Advice for Dancers
My daughter and I always read your column for its sensible advice. Now we need your help. Our school has a bully who is teasing a talented young dancer behind teachers’ backs. The other mothers are as appalled as I am by the constant taunting. I don’t understand the school director’s blatant disregard for the problem after I lodged a complaint. How can we protect our children if no one listens?
Bullying is a huge problem in schools across the country—not just in dance studios. Given the serious consequences that can ensue, ranging from missed classes to depression, everyone needs to nip this behavior in the bud. Check out Bully Police USA, a non-profit organization that helps parents document these incidents and approach school administrators (www.bullypolice.org/help_for_parents.html). Dance schools will also benefit from having an anti-bullying policy. A model policy, which can be downloaded for free, offers schools clear guidelines for handling complaints and educating students (www.bullypolice.org/bullying_policy.html).
I got a lucky break (I think) with an offer in a second company. My fear is that I’ll waste a couple of years in a temporary situation and then be out of work if the main company doesn’t want me. Should I go for it and risk failure? Or is it better to keep auditioning for a full company position?
There are no sure bets in life, let alone in an economically stressed dance world where companies are laying off members. So let’s stick with the facts. Right now, you have a chance that could lead to performing in the big time. This experience will showcase your talent to artistic directors, while giving you valuable performing experience. It also doesn’t need to stop you from auditioning for other companies during breaks; most contracts are renewed annually. Your fear of failure is another story. According to Malcolm Gladwell, author of Outliers: The Story of Success, talent and hard work are only part of the mix for becoming successful in any walk of life. An equally crucial component is taking advantage of every opportunity that comes your way. In your case, this happens to be performing in a second company.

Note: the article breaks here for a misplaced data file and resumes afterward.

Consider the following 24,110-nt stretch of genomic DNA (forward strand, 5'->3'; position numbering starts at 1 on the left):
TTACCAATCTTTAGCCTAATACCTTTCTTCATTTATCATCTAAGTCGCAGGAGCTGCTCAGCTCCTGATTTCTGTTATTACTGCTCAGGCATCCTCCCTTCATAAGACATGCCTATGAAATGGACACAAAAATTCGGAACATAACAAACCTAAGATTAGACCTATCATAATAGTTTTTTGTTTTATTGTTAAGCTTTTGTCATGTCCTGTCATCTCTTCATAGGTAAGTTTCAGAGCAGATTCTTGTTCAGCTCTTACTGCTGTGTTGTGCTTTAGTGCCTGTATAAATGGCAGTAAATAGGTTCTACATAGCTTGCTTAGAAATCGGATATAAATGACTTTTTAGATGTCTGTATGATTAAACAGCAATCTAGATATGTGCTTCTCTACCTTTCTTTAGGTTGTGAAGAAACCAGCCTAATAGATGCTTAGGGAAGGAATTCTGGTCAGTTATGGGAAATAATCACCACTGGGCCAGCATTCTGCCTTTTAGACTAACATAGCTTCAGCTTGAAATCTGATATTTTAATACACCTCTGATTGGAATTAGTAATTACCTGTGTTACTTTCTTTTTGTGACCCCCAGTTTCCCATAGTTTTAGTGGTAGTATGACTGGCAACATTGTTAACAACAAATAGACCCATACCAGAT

I teach dance in a wonderful college program with a highly supportive director and talented students. The goal is to nurture their gifts while making dance training a positive experience. Knowing how prevalent eating problems are in the dance world, we’ve gone out of our way to never pressure any dancer to diet. Yet we continue to have outbreaks of problematic eating. What else can we do?
First I want to congratulate you on what you are doing right. Outside pressures to lose weight rarely work for long, leaving both dancers and teachers in a no-win situation. At the same time, even well-intentioned dance programs can be flummoxed by students who develop an eating disorder. Certainly, all dancers need to know how to manage their weight by following a healthy lifestyle. Yet other factors place some dancers at risk. These include a genetic vulnerability to disordered eating and being a perfectionist. In the latter case, this trait often can be associated with being gifted. While perfectionists work harder than their less driven peers, this same drive can, at times, lead to intense pressures to persevere at any cost. The key to reducing disordered eating is to catch it early. The New York State Department of Labor has developed guidelines on this topic for young performers and models. These include annual physical screenings with questions that directly relate to one’s eating behavior. They also offer treatment recommendations and educational material. It should be up on their website soon.
Help! My artistic director put me on probation for being too weak. This decision caught me completely by surprise because my past injuries have healed. Maybe being injured took away some of my strength. How can I get it back?
Let’s take this one step at a time. Every injury leaves dancers with residual tightness and/or weakness. The good news is that an individualized rehabilitation program can get you back to performing at your peak. In addition to physical therapy, I recommend a physical screening by a dance medicine specialist who can evaluate the status of your injury, along with your current strength, flexibility, and aerobic stamina. Once you know where you stand, you can address each aspect at the gym and in specialized programs, such as Pilates and Gyrotonics. For information on screenings and dance medicine specialists, check out my book The Dancer’s Way. Injuries are a fact of life in dance. The key is to know how to deal with them and, ultimately, come back even stronger.